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Piracetam: Wikis


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CAS number 7491-74-9 Yes check.svgY
PubChem 4843
ChemSpider 4677
ATC code N06BX03
Molecular formula C6H10N2O2
Molar mass 142.16 g mol−1
Appearance Fine white crystalline powder
Bioavailability ~100%
Routes of
Oral and parenteral
4 - 5 hr
Excretion Urinary
Legal status


 Yes check.svgY (what is this?)  (verify)
Except where noted otherwise, data are given for materials in their standard state (at 25 °C, 100 kPa)
Infobox references

Piracetam (sold under many brand names) is a nootropic supplement. In many clinical trials, it enhances cognition and memory, slows brain aging, increases blood flow and oxygen to the brain, aids stroke recovery, and ameliorates Alzheimer's, Down's syndrome, dementia, and dyslexia, among other diseases and conditions.[citation needed] Piracetam's chemical name is 2-oxo-1-pyrrolidine acetamide; it shares the same 2-oxo-pyrrolidone base structure with 2-oxo-pyrrolidine carboxylic acid (pyroglutamate). Piracetam is a cyclic derivative of GABA. It is one of the racetams. Piracetam is prescribed by doctors for some conditions, mainly myoclonus,[1] but is used off-label for a much wider range of applications.



There is very little data on piracetam's effect on healthy people, with most studies focusing on those with seizures, dementia, concussions, or other neurological problems.[2]

In 2008, a committee of the British Academy of Medical Sciences noted that many of the clinical trials of piracetam for dementia were methodologically flawed.[2] However, numerous positive individual studies support the use of piracetam in people suffering from a wide range of cognitive disorders,[3][4] and a 2002 meta-analysis concluded that piracetam had a therapeutic effect in older patients with cognitive impairment.[5]

Several meta-reviews of literature on piracetam indicate that piracetam increases performance on a variety of cognitive tasks among dyslexic children, though this may reflect its enhancement of cross-hemispheric communication and of cognitive function in general, rather than a specific improvement in whatever causes dyslexia. Piracetam also seems to inhibit brain damage caused by a variety of factors including hypoxia and excessive alcohol consumption.[6][7]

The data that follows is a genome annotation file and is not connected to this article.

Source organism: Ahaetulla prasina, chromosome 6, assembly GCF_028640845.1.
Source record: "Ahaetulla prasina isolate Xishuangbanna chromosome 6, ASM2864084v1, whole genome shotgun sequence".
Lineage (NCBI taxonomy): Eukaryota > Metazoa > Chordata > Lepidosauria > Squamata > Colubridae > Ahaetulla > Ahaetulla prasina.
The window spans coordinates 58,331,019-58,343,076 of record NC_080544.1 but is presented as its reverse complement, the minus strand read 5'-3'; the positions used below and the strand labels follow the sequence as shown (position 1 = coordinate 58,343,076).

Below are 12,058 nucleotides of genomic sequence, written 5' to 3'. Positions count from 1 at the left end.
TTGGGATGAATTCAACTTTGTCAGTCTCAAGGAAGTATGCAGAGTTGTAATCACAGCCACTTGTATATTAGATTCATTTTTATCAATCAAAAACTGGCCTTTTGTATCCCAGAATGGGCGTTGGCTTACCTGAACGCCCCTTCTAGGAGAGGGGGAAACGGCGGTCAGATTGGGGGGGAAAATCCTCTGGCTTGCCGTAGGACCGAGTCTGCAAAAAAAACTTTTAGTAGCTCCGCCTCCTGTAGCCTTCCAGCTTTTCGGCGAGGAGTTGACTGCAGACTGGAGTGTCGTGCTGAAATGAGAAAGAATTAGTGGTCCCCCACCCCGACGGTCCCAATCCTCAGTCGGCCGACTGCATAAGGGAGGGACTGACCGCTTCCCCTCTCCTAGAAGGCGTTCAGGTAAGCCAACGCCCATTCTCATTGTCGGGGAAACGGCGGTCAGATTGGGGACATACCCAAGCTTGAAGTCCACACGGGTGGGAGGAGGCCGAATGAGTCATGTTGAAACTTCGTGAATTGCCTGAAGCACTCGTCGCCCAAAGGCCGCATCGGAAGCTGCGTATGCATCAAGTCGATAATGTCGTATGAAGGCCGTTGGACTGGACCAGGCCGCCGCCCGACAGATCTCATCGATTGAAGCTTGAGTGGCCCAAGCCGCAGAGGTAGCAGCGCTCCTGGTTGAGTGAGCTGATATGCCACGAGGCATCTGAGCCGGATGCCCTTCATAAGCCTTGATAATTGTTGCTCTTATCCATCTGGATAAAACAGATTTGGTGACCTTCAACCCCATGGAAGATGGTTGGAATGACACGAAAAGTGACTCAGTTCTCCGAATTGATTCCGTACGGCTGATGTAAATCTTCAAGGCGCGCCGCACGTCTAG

Piracetam has been studied in an extensive number of clinical experiments, and has shown positive results in the treatment of post-stroke aphasia, epilepsy, cognitive decline following heart and brain surgery, dementia,[5] and myoclonus.[8][9] Its peripheral vascular effect has indicated its use for vertigo, dyslexia, and sickle cell anemia as well.[3]

Anecdotes suggest that taking piracetam soon (30–60 minutes) before psychedelic drugs magnifies the effects of psychedelics.[10]

Piracetam appears to increase communication between the two hemispheres of the brain, and increases activity of the corpus callosum.[11][12]

Mechanisms of action

Pack of piracetam

The mechanism of action of piracetam, as with racetams in general, is not fully understood, but it influences neuronal and vascular functions and influences cognitive function without acting as a sedative or a stimulant.[3] It is hypothesized to act on ion channels or ion carriers[citation needed], thus leading to non-specific increased neuron excitability, while explaining its lack of agonistic or inhibitory effect on synaptic action (quite unlike most neurotransmitters), and its low toxicity.[13] It has been found to increase blood flow and oxygen consumption in parts of the brain but this may be a side-effect of increased brain activity rather than a primary effect or mechanism of action for the drug.[14]

Piracetam improves the function of the neurotransmitter acetylcholine via muscarinic cholinergic (ACh) receptors which are implicated in memory processes.[15] Furthermore, Piracetam may have an effect on NMDA glutamate receptors, which are involved with learning and memory processes. Piracetam is thought to increase cell membrane permeability.[15][16] Piracetam may exert its global effect on brain neurotransmission via modulation of ion channels (i.e., Na+, K+).[13] It has been found to increase oxygen consumption in the brain, apparently in connection to ATP metabolism, and increases the activity of adenylate kinase in rat brain.[17][18] Piracetam appears to increase the synthesis of cytochrome b5,[19] which is a part of the electron transport mechanism in mitochondria. It also increases the permeability of the mitochondria of some intermediaries of the Krebs cycle.[17]


Piracetam was first synthesized in 1964 by scientists at the Belgian pharmaceutical company UCB led by Dr Corneliu E. Giurgea; struck by its apparent ability to boost mental functioning in even healthy individuals and by its safety, Giurgea coined the term nootropic to describe it and other substances. Nootropil was launched clinically by UCB in the early 1970s.[citation needed]

Approval and usage